My Love-Hate Relationship with Deadlifts

I love deadlifts, a deceptively simple exercise where you bend over, grip a barbell that is resting on the floor, and stand up.

I have hurt my back six times doing deadlifts over the course of the last three years. Each time, I feel my lower back strain with awful pain at the very start of the lift, just as I’m trying to lift the bar off the ground. That night will find me on an ice pack and during the ensuing three days, my entire back will go into spasm. It is difficult to sit, impossible to drive and utterly miserable. At some point, I manage to find my way to my chiropractor or acupuncturist who manages to get me back on my feet. Then in about a week, I head back to the gym, treating each move carefully, slowly and mindfully. Months go by. I get stronger and move faster. And then I get arrogant and sloppy. And then boom.

Whenever this happens, the non-athletes in my life say: “why do you do this to yourself?” “You should not be doing deadlifts.”

The athletes in my life ask: “Where is the weakness?” “How do you fix it?” “When can you get back to the gym?”

There is no athlete who has not experienced injury or setback. If you push your body to discover what it can do and challenge yourself to get stronger or faster or better, you run the risk of injury. There will be tweaks here and strains there and aches when you get up in the morning.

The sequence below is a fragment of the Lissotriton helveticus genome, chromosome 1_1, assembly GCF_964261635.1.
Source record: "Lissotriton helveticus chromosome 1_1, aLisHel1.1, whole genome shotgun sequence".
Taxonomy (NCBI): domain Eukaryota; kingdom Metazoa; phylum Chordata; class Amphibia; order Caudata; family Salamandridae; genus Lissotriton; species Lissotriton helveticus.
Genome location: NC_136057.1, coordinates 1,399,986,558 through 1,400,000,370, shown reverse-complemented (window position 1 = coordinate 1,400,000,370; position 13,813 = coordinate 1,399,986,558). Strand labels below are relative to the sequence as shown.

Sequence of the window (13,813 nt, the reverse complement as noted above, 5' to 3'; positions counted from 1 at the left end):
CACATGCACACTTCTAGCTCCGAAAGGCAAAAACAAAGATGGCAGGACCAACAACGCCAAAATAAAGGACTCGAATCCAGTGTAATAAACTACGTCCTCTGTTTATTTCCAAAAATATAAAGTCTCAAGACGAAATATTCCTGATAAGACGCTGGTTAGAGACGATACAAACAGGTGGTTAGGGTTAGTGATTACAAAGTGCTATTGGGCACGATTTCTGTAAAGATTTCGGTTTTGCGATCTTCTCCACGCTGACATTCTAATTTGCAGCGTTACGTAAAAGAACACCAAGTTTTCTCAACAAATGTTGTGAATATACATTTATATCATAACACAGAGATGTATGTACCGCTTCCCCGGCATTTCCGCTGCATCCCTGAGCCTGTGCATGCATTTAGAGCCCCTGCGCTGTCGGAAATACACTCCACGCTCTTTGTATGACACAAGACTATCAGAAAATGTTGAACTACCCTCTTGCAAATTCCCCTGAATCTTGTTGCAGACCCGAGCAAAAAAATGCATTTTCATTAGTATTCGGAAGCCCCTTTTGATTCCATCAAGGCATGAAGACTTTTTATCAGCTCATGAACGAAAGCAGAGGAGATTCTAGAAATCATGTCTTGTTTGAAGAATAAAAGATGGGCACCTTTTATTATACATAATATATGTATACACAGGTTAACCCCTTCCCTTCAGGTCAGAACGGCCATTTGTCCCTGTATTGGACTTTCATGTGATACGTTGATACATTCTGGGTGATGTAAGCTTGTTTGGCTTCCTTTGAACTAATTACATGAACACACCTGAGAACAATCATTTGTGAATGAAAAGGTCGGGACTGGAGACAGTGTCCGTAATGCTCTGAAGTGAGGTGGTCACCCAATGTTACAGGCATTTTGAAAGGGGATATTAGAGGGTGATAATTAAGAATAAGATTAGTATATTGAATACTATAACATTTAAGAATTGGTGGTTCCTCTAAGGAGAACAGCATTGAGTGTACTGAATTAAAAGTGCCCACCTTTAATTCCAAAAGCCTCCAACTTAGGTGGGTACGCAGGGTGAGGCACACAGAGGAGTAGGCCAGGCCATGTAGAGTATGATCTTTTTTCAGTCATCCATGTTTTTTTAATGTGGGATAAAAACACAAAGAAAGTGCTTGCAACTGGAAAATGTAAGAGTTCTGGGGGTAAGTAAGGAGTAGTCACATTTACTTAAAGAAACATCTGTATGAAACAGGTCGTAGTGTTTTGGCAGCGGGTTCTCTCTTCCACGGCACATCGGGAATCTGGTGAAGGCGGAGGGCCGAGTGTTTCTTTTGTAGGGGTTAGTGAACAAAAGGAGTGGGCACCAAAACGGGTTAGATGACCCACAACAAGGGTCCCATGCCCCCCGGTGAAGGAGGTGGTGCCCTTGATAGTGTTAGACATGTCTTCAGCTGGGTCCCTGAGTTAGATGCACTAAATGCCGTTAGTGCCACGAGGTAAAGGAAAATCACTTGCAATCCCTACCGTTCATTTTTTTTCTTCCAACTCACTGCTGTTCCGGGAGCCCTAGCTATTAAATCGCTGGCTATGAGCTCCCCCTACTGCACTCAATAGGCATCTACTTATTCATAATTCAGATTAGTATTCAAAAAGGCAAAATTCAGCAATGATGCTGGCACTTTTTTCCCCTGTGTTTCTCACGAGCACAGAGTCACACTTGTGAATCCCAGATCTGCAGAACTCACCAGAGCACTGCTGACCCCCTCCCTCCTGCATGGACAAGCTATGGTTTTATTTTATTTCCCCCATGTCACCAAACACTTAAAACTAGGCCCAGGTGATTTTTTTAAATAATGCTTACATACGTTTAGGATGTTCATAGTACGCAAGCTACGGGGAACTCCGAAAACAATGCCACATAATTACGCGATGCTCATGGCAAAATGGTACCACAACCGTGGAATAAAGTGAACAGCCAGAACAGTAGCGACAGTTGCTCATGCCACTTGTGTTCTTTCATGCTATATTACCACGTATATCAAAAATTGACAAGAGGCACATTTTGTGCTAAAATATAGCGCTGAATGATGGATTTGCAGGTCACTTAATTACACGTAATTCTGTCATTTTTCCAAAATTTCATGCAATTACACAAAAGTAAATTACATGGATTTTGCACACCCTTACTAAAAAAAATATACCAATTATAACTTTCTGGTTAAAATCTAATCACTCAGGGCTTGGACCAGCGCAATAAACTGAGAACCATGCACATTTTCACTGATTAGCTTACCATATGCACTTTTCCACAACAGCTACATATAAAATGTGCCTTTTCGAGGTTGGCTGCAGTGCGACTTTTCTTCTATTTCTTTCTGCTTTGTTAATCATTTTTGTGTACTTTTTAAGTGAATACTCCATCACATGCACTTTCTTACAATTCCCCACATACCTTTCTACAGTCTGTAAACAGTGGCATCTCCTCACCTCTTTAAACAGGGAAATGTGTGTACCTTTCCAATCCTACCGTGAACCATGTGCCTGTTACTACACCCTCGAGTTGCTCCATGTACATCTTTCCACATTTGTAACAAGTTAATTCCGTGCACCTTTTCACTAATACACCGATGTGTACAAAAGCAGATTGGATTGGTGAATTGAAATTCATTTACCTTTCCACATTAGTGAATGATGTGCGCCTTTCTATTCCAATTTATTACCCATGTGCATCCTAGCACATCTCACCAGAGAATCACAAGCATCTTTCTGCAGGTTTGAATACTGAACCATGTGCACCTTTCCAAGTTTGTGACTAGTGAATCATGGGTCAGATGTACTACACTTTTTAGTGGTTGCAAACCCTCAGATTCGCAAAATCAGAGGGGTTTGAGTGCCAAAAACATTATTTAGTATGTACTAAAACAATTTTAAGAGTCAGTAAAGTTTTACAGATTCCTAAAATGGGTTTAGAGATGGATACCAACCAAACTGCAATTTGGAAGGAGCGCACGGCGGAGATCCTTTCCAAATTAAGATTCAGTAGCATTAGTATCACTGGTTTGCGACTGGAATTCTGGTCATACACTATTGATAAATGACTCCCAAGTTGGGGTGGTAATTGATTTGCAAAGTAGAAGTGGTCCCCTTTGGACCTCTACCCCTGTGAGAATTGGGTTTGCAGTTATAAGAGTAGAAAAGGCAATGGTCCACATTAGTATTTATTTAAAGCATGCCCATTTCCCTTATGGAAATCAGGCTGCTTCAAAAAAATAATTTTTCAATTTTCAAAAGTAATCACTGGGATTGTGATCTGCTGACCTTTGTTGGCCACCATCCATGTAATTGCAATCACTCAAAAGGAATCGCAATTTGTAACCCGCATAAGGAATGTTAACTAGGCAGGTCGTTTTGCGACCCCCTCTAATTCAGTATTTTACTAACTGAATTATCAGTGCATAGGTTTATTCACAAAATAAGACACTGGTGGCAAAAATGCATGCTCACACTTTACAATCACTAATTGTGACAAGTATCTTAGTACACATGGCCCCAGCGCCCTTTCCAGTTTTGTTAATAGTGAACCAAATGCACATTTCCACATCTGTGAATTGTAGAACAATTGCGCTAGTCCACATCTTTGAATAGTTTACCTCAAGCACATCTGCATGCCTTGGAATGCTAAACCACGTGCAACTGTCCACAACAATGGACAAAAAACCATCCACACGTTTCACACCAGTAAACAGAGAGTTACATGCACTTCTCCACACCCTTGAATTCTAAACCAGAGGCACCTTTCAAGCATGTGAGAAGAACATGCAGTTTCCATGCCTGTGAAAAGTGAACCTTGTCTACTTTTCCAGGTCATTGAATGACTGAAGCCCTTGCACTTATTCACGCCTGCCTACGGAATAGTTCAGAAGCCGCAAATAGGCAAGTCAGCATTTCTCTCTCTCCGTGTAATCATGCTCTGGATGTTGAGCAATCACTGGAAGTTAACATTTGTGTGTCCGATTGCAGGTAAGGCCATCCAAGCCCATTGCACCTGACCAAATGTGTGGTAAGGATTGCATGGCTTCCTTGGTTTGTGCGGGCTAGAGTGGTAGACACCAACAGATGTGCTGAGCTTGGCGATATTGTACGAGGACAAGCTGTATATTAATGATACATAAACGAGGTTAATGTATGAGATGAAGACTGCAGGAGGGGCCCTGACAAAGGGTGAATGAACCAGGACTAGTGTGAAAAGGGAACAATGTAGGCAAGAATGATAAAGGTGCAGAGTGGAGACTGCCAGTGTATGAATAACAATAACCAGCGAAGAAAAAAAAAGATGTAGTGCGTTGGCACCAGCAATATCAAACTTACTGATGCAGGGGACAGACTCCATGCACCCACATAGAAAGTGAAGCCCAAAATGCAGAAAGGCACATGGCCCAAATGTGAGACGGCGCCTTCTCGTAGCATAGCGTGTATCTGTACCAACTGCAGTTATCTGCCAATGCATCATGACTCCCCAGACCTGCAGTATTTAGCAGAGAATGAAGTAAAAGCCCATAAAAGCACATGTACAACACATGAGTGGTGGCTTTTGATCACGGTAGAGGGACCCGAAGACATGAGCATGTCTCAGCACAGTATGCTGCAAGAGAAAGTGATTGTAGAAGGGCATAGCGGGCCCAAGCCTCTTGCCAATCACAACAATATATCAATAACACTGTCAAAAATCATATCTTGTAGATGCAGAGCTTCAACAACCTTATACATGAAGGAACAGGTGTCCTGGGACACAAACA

Here’s how I see it. Deadlifts are a functional movement that teach you how to pick things up from the ground. And I want to be able to bend down and pick things up for my entire life. And I want to keep getting stronger and fitter.

Being injured sucks. It’s uncomfortable, painful and frankly, a little bit scary.

But scarier still is believing that I can’t learn to do this movement properly. Scarier still is believing that as I grow older, I will be unable to bend over and pick up heavy things.

Being as fit and strong and healthy and active as possible is part of who I am. It enables me to run and play and swim and climb trees and stand on my head and ski and do all of the things that I love.

So as soon as I am able, I will go back to doing deadlifts. I will work to figure out what I’m doing wrong and strive to fix it so that I can continue to get stronger every day. I will not stop. Hopefully, I will finally learn to remain mindful and focused and resist the urge to keep pace with the athletes decades younger than me.

This time when I got back to doing deadlifts, I will try to act my age.